Today the Indianapolis Museum of Art (IMA) announced that it had received a $190,000 grant from the National Endowment for the Humanities (NEH) to digitize the archival documents from the Miller House and Garden, a National Historic Landmark and one of the pe-eminent pieces of mid-century modern architecture in the country — designed by a dream team of Eero Saarinen, Alexander Girard, and Dan Kiley.
The Miller House archives — which are part of the IMA archives — contain 50 years of documents from drawings and blueprints, to correspondence, sketches, textile samples, and photos documenting the process of design, construction, and maintenance. The archives, along with the house itself, its contents, and its garden were donated to the IMA in 2009 by the Miller family. It was designated a Landmark in 2000.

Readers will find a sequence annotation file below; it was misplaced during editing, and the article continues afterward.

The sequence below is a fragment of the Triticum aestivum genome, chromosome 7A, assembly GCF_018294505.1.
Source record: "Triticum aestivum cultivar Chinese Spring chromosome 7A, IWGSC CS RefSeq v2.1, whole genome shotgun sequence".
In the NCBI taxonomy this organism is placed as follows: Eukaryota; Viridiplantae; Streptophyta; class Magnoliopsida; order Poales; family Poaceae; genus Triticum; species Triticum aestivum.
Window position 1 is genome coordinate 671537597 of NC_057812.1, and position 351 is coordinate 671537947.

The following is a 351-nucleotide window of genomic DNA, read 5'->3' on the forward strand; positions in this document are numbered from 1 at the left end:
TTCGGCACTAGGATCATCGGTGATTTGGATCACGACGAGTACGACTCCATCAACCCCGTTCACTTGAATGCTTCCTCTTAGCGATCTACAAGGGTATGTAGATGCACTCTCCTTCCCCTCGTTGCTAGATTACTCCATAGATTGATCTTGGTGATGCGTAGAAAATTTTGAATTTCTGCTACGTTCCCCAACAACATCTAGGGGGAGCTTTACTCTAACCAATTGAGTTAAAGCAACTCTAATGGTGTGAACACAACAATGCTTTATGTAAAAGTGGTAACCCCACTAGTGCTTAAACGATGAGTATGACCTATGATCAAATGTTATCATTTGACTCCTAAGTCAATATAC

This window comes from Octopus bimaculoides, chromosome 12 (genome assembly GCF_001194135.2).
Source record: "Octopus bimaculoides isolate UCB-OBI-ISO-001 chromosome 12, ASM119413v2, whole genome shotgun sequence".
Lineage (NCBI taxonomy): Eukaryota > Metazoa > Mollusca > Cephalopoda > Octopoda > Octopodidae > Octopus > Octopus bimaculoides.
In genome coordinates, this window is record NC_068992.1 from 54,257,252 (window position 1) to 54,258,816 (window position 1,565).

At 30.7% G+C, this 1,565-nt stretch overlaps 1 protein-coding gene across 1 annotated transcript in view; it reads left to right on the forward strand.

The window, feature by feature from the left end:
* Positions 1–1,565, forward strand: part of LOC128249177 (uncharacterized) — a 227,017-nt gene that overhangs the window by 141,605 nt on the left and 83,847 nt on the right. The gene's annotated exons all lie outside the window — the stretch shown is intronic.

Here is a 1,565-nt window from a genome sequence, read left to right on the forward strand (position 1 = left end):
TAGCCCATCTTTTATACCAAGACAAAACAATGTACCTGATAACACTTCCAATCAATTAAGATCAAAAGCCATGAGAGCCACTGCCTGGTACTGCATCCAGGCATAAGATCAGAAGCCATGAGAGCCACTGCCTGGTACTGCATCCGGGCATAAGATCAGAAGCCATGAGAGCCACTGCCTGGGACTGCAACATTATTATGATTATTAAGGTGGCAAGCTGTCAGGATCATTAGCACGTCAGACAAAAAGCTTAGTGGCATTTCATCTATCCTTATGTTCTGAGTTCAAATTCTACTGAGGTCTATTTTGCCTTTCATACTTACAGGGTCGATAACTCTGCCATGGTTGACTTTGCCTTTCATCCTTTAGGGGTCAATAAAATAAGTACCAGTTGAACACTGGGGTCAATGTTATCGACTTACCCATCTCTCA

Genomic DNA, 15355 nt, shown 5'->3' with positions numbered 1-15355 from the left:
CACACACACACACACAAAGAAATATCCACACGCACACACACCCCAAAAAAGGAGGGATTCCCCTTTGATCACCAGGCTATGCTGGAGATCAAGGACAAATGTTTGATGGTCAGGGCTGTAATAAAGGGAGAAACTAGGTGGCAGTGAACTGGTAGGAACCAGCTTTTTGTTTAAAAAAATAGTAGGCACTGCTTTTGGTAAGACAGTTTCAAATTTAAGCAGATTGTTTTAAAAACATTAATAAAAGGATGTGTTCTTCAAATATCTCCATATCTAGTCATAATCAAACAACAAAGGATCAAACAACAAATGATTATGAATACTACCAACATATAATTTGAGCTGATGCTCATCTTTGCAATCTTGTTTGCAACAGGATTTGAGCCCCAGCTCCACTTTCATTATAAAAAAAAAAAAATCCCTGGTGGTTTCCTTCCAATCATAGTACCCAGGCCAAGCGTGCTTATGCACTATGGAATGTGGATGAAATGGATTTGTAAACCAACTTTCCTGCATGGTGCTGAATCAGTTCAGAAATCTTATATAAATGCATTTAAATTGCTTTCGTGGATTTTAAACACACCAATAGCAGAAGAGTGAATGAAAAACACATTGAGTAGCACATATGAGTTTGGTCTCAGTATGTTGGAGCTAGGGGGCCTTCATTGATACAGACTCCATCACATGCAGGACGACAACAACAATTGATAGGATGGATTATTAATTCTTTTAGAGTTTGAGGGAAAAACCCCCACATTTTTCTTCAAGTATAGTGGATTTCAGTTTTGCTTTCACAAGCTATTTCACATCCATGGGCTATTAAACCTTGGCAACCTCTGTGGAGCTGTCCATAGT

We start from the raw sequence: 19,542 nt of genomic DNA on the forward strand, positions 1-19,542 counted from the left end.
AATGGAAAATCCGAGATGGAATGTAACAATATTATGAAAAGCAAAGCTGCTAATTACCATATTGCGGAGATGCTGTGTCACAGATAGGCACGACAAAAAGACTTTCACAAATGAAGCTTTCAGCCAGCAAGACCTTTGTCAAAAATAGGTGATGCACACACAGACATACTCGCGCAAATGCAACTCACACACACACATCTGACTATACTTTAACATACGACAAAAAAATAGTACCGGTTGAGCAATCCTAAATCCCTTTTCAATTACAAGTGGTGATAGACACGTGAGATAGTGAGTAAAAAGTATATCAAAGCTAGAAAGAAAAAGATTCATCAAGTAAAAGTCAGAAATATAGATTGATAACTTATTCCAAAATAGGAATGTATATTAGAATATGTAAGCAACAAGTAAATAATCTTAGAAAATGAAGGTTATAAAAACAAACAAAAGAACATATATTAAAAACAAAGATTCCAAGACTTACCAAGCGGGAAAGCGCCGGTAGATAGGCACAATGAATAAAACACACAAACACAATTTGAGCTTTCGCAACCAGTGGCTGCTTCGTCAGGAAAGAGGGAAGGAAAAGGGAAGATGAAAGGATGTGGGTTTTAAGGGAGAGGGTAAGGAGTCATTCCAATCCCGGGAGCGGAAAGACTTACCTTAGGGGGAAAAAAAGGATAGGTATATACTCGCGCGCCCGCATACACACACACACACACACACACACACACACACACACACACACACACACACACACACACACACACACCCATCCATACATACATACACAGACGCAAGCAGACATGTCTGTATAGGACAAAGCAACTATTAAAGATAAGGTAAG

The $190,000 NEH grant will fund a two-year digitization project — according to an IMA press release, the Miller House archives “extends 335 linear feet: 15 shelves holding 65 boxes… plus eight flat file drawers.” Once digitized the archives will be made available online through the museum’s website.
“The digital archives will allow scholars and mid-century enthusiasts alike an opportunity to delve deeper into Miller House and explore the history of this National Historic Landmark,” IMA Director of Historic Resources Bradley Brooks said. “Thanks to the generous support from the National Endowment for the Humanities, researchers will be able to see not only original plans for the house, but also samples, invoices and correspondence between the Millers and designers.”
— Benjamin Sutton